Spanish in Latin America

Like Portuguese, Lewis learnt that Spanish is a Romance language. It is also called Castilliano after the region it derived from, Castile, in Spain. Today, Spanish is the second most widely spoken language in the world by native speakers, with Mandarin Chinese being the first. Currently, it is estimated that 400 million people speak Spanish as native speakers with 500 million speakers worldwide.

To learn some basic Spanish, visit the Newbury Park website: Language of the Month and click on the Spanish link.

Seeing as this is the case, Lewis the Lion has decided to dedicate the majority of his trip away in Spanish speaking countries, i.e. in South America in order to learn Spanish.

However, with Spanish being so widely diffused, there are differences in accents and words according to where the speaker comes from. Lewis the Lion has started to realise this as he travels through South America as people sound different to the accent he has been used to from his friends in Spain.

Nonetheless, whether he says things with a Spanish or South American accent, his three magic words can still be understood. They are:

Hola – Hello

Por favor – Please

Gracias – Thank you

In South America, like in the South of Spain, the ‘c’ sound like in the word ‘gracias’ is pronounced as a ‘s’ sound and not as a ‘th’ as in other parts of Spain.

Here are some of the other differences that Lewis the Lion has noticed in some of the countries he is travelling in.

Spanish in Argentina and Uruguay


Good morning – Buen día (instead of ‘Buenos días’ in Spain)

Goodbye – chau (instead of ‘Adíos’ in Spain)

a strawberry – una frutilla (instead of ‘fresa’ in Spain)

a car – un auto (instead of ‘coche’ in Spain)


The ‘y’ sound is pronounced as a ‘sh’ sound and not as a ‘ee’ sound in Spain, e.g. ‘Mayo’ is pronounced ‘Ma-sho’

The ‘ll’ sound is pronounced as a ‘sh’ sound, e.g. ‘Me llamo’ is pronounced ”Me sh-amo’


The Argentines and Uruguayans also have a different way of saying ‘you’ in the second person. Instead of saying ‘tu’ they say ‘vos’ and there are different corresponding verb conjugations, e.g.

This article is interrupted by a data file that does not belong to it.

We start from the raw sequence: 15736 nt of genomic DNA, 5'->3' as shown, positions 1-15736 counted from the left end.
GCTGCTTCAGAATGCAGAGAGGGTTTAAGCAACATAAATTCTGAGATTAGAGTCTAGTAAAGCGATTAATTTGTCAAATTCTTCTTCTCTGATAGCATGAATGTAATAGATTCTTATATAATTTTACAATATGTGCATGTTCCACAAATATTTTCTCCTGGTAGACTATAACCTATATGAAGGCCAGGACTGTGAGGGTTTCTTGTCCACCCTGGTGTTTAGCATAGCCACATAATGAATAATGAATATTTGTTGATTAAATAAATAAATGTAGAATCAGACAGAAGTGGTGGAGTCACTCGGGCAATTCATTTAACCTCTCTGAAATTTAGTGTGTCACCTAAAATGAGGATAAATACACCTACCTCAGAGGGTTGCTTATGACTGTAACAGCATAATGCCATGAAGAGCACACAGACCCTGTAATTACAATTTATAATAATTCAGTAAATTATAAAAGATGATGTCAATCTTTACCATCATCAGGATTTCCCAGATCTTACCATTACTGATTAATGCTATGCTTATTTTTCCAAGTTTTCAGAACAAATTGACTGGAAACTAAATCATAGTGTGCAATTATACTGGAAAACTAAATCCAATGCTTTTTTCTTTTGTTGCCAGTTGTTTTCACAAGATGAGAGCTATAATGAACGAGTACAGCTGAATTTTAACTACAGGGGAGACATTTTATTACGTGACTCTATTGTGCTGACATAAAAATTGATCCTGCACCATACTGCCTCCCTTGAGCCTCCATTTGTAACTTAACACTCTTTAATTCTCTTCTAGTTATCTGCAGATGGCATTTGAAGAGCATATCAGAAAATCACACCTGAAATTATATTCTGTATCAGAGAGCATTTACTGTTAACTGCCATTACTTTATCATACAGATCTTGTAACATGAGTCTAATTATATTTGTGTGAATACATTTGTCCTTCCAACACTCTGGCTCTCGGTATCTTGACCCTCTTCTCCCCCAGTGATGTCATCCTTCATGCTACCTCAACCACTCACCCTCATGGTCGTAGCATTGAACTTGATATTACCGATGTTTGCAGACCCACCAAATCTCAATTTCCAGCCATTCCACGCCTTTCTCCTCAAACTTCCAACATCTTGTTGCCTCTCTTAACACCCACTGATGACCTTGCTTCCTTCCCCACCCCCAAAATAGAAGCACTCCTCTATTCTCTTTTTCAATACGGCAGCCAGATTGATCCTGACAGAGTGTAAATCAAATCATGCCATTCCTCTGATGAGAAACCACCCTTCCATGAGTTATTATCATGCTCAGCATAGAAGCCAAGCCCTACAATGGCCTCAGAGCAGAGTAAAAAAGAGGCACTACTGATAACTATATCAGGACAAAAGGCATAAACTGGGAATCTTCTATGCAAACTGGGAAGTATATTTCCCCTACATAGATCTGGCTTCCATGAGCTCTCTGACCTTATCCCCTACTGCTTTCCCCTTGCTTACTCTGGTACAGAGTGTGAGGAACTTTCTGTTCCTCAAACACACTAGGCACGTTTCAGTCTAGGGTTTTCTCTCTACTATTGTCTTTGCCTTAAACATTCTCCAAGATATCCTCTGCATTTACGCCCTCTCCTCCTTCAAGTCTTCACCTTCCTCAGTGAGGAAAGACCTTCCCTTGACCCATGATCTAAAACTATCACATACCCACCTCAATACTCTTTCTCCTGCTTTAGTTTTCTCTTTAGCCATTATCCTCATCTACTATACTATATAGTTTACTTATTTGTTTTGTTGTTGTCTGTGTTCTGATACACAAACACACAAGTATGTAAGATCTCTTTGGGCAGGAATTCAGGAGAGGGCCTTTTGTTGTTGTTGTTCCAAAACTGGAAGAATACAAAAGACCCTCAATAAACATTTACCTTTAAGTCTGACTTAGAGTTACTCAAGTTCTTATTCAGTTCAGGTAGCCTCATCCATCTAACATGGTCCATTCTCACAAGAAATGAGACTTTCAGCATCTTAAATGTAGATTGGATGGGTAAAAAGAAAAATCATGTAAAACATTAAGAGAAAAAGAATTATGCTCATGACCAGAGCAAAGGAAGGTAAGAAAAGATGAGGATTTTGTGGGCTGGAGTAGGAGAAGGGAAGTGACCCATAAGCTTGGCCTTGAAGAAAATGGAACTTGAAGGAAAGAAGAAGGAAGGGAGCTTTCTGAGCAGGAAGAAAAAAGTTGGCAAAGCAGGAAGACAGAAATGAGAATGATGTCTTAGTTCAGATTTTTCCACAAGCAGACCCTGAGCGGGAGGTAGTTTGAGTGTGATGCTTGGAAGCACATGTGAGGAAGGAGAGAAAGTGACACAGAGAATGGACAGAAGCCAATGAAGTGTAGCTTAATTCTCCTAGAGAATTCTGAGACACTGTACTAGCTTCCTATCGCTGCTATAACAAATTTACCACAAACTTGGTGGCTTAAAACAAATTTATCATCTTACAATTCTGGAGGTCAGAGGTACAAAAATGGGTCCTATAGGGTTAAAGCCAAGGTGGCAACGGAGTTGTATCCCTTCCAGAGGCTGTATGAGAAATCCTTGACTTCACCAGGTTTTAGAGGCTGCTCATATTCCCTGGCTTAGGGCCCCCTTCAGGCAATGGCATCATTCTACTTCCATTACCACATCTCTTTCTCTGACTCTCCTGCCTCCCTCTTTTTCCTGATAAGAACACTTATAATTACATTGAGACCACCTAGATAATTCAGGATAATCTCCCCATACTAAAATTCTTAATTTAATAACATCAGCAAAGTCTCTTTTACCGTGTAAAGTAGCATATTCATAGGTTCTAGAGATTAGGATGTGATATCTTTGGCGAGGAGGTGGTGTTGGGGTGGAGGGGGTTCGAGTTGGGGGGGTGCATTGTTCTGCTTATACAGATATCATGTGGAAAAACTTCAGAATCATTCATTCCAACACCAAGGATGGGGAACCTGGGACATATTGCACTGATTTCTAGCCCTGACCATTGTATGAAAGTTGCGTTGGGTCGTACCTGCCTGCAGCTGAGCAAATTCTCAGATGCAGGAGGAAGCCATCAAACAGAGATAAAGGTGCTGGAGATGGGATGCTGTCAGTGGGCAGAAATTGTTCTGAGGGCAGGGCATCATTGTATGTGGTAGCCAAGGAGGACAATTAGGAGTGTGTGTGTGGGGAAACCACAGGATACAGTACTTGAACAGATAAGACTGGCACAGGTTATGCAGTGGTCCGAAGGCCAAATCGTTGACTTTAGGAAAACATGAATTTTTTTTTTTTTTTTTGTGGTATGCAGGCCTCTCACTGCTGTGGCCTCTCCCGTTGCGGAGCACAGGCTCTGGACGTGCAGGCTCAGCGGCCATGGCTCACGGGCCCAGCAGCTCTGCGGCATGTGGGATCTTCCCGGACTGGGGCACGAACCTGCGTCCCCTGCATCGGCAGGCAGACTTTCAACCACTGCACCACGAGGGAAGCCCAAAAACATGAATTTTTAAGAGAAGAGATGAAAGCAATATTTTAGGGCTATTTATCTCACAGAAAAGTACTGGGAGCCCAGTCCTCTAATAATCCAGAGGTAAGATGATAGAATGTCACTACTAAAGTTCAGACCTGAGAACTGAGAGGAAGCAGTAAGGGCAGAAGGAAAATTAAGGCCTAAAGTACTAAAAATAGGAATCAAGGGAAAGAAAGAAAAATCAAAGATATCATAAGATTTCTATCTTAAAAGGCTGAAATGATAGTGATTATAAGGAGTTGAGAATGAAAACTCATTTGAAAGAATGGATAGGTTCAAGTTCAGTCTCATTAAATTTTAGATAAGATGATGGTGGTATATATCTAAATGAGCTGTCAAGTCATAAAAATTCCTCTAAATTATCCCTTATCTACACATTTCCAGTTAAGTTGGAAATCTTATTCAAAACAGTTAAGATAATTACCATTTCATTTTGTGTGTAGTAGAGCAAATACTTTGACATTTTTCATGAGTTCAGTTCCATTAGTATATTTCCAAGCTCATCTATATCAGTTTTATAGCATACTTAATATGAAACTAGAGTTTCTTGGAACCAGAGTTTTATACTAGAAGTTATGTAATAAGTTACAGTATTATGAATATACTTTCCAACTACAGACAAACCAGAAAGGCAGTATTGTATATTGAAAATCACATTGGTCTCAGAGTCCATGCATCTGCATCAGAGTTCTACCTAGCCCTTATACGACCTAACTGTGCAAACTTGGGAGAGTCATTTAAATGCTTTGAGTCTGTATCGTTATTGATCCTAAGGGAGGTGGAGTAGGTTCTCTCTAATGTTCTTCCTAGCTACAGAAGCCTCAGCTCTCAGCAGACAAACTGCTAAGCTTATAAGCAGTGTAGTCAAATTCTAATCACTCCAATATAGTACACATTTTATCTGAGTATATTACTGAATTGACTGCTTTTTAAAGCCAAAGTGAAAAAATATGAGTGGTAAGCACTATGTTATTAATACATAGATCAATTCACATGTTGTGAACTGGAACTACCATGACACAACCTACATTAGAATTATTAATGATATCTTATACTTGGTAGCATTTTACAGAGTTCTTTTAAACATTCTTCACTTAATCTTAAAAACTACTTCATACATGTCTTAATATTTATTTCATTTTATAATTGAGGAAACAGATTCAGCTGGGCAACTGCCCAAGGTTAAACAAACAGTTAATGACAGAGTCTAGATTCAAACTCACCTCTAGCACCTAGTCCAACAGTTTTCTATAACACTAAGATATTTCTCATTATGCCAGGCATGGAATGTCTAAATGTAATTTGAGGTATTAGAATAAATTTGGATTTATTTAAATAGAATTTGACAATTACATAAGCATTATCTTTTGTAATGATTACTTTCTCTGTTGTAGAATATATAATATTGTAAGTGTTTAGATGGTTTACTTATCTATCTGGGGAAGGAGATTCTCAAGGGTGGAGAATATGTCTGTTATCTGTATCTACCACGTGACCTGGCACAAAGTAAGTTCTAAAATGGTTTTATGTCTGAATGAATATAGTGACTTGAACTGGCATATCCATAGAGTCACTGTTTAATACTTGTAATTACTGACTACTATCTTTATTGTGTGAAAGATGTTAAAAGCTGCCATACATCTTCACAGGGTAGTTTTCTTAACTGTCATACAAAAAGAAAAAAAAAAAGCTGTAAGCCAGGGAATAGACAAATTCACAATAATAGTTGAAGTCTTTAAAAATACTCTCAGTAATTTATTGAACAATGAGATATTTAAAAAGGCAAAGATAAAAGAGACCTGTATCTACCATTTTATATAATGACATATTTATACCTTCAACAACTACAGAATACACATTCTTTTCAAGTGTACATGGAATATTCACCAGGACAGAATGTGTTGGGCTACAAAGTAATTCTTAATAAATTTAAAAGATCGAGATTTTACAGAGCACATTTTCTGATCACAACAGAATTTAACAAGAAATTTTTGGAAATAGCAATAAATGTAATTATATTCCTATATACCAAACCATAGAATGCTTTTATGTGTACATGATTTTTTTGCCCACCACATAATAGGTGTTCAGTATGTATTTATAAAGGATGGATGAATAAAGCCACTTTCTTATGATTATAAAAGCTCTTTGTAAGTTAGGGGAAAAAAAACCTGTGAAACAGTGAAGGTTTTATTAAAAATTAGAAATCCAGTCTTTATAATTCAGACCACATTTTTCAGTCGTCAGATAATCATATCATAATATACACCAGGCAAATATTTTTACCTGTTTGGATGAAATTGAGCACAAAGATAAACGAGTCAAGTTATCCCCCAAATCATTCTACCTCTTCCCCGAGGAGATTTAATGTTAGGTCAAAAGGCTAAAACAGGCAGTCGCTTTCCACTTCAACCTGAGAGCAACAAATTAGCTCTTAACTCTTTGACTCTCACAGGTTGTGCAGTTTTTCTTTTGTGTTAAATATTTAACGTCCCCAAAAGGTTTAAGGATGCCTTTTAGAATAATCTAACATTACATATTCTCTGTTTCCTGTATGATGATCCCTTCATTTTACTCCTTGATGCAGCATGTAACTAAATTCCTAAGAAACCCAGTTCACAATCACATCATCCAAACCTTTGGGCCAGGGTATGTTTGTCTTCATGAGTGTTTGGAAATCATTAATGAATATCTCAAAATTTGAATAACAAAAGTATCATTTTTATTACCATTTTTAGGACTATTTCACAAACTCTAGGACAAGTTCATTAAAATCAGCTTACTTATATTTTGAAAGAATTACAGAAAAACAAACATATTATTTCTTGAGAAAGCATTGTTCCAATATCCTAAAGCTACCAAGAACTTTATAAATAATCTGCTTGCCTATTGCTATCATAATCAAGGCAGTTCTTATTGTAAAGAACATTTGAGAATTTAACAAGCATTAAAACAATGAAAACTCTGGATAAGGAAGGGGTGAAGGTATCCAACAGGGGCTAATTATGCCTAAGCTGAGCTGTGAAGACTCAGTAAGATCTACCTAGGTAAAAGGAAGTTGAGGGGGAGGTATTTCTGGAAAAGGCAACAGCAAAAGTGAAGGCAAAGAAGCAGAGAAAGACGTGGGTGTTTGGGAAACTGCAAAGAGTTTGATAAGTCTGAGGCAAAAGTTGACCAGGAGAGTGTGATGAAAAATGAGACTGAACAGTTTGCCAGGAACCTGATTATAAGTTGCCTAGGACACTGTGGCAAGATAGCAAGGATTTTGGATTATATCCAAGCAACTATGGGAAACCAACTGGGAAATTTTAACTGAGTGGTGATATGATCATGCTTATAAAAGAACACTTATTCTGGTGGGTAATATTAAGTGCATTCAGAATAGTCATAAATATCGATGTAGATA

Vos sos = you are
Vos hacés = you do
Vos tenés = you have
Vos podés = you can
Vos querés = you want

Cultural Point

People often call each other ‘Che’ which means ‘Mate or Pal’ A very famous Argentine revolutionist was nicknamed ‘Che’ Guevara.

Che Guevara Bar in Buenos Aires

Spanish in Chile

Chilean Spanish has a distinctive accent unlike some of the other neighbouring Southern American countries with only slight variations from the north to the south. They also tend to speak very quickly!
The most noticeable difference is that Chileans often drop the final syllables and “s” sounds so it often sounds as if words have been chopped in half! For example:

The word ‘Dos’ – ‘Two’ – becomes ‘Do

The phrase ‘más o menos’ – ‘more or less’ becomes ‘ma meno

In Chile they also have lots of distinctive words, e.g.

Al tiro – right now

Carrete– party

Copete– cup

Completo– hotdog

A colloquial phrase used to show agreement, e.g. ‘of course’ is ‘si po

‘No ma‘ is often a filler word meaning ‘don’t worry about it.’

Some consonants in Chilean Spanish have a soft pronunciation.

Spanish in Bolivia and Peru

Lewis the Lion noticed that the Spanish seemed a little easier to understand when he got to Bolivia and Peru as people seemed to speak more clearly.

He also noticed that they had a way of making many words diminutives, e.g. “un ratito” or “un momentito” – “in a little moment”

Another thing that he noticed more as he travelled here was that when people were using the polite form, i.e. to a stranger, they would use the third person singular (Usted) or the third person plural (Ustedes).

Spanish in Ecuador
Just like in many other Latin American countries, Lewis the Lion noticed that people addressed each other very politely using the third person singular and plural in Ecuador.
However, he also learnt some slang words from his friend Pablo which he thought was rather fun so here are some of the words he learnt!

Aguantate – wait for me

Vacilar – to hang out with friends

Guayacas – someone from Guayaquil

Hablas huevadas? – Are you serious?

Mi pana – my friend

Eres pelucon – you’re rich

One Response to Spanish in Latin America

  1. Janette says:

    You are so interesting! I don’t think I have read through a single thing like this before. So nice to discover someone with some genuine thoughts on this subject matter.
    Seriously.. many thanks for starting this up. Someone with a little originality!

Leave a Reply

Your email address will not be published. Required fields are marked *

You may use these HTML tags and attributes: <a href="" title=""> <abbr title=""> <acronym title=""> <b> <blockquote cite=""> <cite> <code> <del datetime=""> <em> <i> <q cite=""> <s> <strike> <strong>